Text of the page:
NEW YORK — A top staffer for New Jersey Gov.
"Time for some traffic problems in Fort Lee," wrote Bridget Anne Kelly, a deputy chief of staff to Christie, in an email on Aug. 13 to David Wildstein, Christie's appointee at the Port Authority. Wildstein resigned from the Port Authority in December after news of the scandal broke.
The controversy will probably deepen, as the head of Fort Lee's emergency medical services department reported that lane closures on the bridge delayed emergency responders during four calls, according to a letter sent to the mayor Sept. 10, which was obtained by the Record newspaper in New Jersey.
In one of those calls, traffic delayed paramedics trying to get to an unconscious 91-year-old woman who later died at the hospital, according to EMS coordinator Paul Favia, who did not explicitly say whether her death was caused by the delays.
Christie's office has said that the lane closures, which caused problems for Fort Lee, just across the George Washington Bridge from Manhattan, were part of a traffic study. The governor said in a statement Tuesday that he had no knowledge of his office's direct involvement in the bridge closure, which he called "unacceptable."
"I am outraged and deeply saddened to learn that not only was I misled by a member of my staff, but this completely inappropriate and unsanctioned conduct was made without my knowledge," Christie said.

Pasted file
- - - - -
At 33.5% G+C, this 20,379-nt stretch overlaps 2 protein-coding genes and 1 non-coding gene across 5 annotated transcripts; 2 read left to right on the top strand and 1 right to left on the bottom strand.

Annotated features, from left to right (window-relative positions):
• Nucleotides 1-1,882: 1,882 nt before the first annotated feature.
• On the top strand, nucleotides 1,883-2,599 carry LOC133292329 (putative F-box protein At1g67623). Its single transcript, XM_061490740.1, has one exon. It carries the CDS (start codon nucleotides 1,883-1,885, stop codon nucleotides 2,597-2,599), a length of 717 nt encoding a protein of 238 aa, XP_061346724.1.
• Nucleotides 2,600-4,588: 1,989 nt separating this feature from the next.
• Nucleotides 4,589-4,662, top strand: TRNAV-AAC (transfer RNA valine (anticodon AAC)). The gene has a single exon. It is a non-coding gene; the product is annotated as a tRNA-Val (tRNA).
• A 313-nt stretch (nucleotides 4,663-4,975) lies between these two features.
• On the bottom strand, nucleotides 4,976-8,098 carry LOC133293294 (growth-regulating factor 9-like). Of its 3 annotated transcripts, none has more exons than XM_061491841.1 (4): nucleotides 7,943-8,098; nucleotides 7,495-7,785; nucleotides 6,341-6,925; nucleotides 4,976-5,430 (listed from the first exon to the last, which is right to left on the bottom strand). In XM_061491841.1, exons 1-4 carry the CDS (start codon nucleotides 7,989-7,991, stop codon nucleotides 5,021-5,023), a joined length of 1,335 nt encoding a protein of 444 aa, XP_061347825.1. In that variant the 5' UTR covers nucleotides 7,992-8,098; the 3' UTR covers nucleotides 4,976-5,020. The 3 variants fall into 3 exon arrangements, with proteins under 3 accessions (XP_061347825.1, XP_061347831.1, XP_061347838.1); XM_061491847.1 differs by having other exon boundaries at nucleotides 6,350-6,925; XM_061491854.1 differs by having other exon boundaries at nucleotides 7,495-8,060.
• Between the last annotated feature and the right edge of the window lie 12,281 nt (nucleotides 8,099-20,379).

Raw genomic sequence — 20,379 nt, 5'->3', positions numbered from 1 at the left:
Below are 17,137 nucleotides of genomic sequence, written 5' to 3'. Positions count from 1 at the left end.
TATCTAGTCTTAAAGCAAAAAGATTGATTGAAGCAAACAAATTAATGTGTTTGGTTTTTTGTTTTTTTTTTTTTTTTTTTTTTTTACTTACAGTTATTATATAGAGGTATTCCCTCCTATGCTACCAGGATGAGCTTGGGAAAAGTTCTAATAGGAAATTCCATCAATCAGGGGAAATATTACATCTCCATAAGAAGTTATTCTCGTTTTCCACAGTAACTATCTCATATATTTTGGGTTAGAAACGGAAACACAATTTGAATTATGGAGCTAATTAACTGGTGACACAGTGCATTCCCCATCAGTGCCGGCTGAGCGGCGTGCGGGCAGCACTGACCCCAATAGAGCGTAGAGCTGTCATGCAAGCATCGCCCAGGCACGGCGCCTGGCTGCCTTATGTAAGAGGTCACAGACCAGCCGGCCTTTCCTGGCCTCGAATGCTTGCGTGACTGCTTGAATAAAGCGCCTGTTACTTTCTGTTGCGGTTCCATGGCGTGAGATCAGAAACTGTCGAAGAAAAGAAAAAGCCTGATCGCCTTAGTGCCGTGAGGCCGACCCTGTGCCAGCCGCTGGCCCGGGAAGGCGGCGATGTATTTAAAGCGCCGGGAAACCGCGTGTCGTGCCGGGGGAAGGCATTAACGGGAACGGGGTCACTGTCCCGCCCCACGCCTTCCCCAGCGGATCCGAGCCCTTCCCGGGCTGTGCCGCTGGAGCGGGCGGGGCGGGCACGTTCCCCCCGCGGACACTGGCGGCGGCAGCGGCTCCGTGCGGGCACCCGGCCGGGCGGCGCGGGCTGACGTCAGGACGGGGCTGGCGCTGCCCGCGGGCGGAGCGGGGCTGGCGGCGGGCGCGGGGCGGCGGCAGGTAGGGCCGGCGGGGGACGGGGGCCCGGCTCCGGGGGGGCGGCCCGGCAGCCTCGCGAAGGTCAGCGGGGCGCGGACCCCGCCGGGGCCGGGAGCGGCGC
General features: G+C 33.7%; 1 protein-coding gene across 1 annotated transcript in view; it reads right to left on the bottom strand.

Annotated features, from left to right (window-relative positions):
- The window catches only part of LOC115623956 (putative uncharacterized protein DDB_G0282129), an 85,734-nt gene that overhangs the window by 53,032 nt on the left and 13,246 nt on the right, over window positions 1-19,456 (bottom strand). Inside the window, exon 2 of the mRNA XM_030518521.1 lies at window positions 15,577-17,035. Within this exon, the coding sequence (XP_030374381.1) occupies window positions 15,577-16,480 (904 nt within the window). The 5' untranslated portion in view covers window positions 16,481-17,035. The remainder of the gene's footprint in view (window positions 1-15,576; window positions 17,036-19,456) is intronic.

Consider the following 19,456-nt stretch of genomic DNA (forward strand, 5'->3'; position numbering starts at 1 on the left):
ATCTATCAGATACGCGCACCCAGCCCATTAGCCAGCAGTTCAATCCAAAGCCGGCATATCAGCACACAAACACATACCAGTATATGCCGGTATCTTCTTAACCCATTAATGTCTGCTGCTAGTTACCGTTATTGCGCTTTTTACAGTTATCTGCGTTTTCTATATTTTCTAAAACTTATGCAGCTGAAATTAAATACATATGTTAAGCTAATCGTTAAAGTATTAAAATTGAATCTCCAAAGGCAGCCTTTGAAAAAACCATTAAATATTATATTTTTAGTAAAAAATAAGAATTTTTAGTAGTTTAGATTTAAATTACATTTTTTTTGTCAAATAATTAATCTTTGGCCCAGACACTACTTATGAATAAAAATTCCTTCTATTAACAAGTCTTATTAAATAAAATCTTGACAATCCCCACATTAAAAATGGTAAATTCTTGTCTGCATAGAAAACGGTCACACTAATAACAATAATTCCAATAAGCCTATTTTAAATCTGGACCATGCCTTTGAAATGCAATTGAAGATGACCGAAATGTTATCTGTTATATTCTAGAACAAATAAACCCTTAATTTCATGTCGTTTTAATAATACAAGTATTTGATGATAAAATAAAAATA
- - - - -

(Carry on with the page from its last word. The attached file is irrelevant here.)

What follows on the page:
The 23 pages of emails among Wildstein, Kelly and Bill Baroni, a Port Authority deputy who has also resigned, indicate that the Port Authority purposely ignored calls from Fort Lee Mayor Mark Sokolich and gloated over his distress. The emails were released in response to a subpoena ahead of a hearing in which Wildstein will testify before a panel of state lawmakers.
"Radio silence," Wildstein wrote when Kelly asked if he had returned an "urgent" call from Sokolich. "His name comes right after Mayor Fulop," he wrote, referring to Steven Fulop, mayor of Jersey City, who had previously said Christie retaliated against him.
The emails indicate that Sokolich texted Baroni that four traffic lanes were merging into one toll booth, preventing kids from getting to school.
"Help please," Sokolich wrote. "It's maddening."
"Is it wrong that I am smiling?" one of the officials wrote to another. (It is unclear which official wrote this, since parts of the email are redacted.)
"They are the children of Buono voters," another replied, referring to state Sen. Barbara Buono, Christie's Democratic opponent in last year's gubernatorial election.
Christie won 60% of the vote in November, cruising to an easy victory that helped make him a front-runner for the GOP presidential nomination. But these emails could throw a wrench into that plan: They provide more ammunition for Christie's political opponents by playing to prior criticisms of the governor as a bully. (He has contributed to that characterization with blunt smack-downs of critics at political events and news conferences.)
The Democratic National Committee has already seized on the issue, creating an online video reminding voters that Wildstein and Christie were high school friends, and that the controversy had been going on for 121 days with few answers.
"The Christie administration's explanation of the bridge scandal: incomplete," the video concludes.